NHS staffing: government imposed below inflation pay cap hits morale at GWH
If anyone thought that with Winter over, the crisis in hospitals would be over too, they will find that Spring has brought a batch of new problems - aimed especially, it seems, at workforce managers. These are making staff at Great Western Hospitals distinctly 'unhappy.'
The government imposed pay increase of one per cent for the coming year for about 1.3 million NHS staff - the seventh year running for one per cent rises or frozen pay levels - has not been well received. For some nurses, midwives and radiographers this will amount to less than £5 extra a week - with inflation at 2.3 per cent, food prices rising even faster and more inflation rises expected.
Oonagh Fitzgerald, GWH's Director of HR, told Thursday's (April 6) Board Meeting that the impact on staff had been 'very negative': "Staff are very unhappy. Pension contributions have been increased - net take home pay has gone down. It has not helped staff morale. We have a very unhappy workforce."
She added that staff unions planned to hold a meeting this coming Monday ((April 10). This blow has come soon after a staff survey showed that three quarters of respondents are enthusiastic about the work they do.
Commenting on the survey, chief executive Nerissa Vaughan told the Board: "Of course, the results also highlighted areas where we need to make improvements, such as our staffing levels, which is no surprise to me and recruitment and retention remains one of our key priorities."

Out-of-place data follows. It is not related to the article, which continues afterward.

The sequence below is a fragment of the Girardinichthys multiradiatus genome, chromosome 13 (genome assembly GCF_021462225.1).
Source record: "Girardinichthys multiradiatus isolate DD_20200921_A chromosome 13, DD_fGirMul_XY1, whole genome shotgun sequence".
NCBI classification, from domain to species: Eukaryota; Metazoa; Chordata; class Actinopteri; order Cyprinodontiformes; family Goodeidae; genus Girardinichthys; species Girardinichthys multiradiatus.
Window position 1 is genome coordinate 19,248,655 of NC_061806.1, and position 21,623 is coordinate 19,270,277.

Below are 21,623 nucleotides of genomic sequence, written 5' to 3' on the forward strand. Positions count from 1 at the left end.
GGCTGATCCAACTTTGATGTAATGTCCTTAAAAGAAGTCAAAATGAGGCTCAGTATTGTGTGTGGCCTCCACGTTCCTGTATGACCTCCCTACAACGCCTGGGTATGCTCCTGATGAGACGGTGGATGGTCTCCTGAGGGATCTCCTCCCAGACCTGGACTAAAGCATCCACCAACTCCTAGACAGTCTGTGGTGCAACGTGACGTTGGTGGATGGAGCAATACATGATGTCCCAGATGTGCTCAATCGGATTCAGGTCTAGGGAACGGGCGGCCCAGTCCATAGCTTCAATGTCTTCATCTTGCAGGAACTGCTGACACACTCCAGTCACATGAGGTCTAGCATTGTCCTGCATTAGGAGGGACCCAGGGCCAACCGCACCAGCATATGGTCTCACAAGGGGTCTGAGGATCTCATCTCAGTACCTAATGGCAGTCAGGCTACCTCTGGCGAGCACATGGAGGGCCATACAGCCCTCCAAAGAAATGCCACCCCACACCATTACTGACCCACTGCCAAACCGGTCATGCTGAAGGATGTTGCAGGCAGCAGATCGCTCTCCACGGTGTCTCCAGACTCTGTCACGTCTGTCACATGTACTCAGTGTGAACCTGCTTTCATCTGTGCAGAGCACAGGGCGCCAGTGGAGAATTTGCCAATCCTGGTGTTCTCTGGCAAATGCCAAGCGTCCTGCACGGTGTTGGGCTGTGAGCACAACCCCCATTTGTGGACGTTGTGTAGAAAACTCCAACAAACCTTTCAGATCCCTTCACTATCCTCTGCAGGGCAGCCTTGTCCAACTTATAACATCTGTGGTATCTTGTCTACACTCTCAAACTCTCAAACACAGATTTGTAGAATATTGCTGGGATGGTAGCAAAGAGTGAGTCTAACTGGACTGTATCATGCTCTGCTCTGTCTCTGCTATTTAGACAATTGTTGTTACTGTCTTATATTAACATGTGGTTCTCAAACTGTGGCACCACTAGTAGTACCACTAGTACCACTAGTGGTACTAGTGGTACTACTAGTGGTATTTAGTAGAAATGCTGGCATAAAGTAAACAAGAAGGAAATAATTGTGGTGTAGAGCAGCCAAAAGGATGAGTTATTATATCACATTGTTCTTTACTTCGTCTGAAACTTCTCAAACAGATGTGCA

On top of this there is the 'IR35' controversy. New IR35 regulations, which come into effect today, force 'off-payroll' workers to pay the same level of tax as full-time staff - making employers pay their tax and national insurance. This will affect locum doctors and agency nurses.
Elsewhere in the NHS, this has led to locum doctors demanding pay increases and threatening not to come to work. Lincoln Hospital nearly had to close its A&E department this week because locum consultants refused to do shifts due to the new tax rules.
A connected area for concern is GWH's continued spending on agency nurses. It was noted that 73 per cent of NHS hospital trusts have successfully reduced their agency spend and over half of these have cut these costs by more than a quarter.
GWH currently has a vacancy rate of seven per cent - that's equivalent to 330 full time posts. And they have to be filled from the hospital's own staff bank, with locums and with costly agency staff.
In the words of the director of finance, Karen Johnson: "Agency, bank and locums continue to put pressure on the Trust." And, she reported, the cost of overtime payments increased from £123,000 in January to £148,000 in February.
One of the reasons for higher agency costs has been the delay in getting new recruits from overseas up to the required extremely high standards of English - spoken and written.
Chief nurse Hilary Walker explained that having these overseas recruits working has positive results: "We have safer, quality care through their being here." But they cannot do the jobs they were employed to do unless they pass all their exams - so they have to have agency nurse cover.
Nerissa Vaughan knows the seriousness of the agency situation. "I can't'" she told the board, "run a hospital on a £13m annual agency bill."
GWH has run recruitment drives overseas and locally and does everything it can to support retention of staff. And there is a new recruitment drive coming soon - watch this space.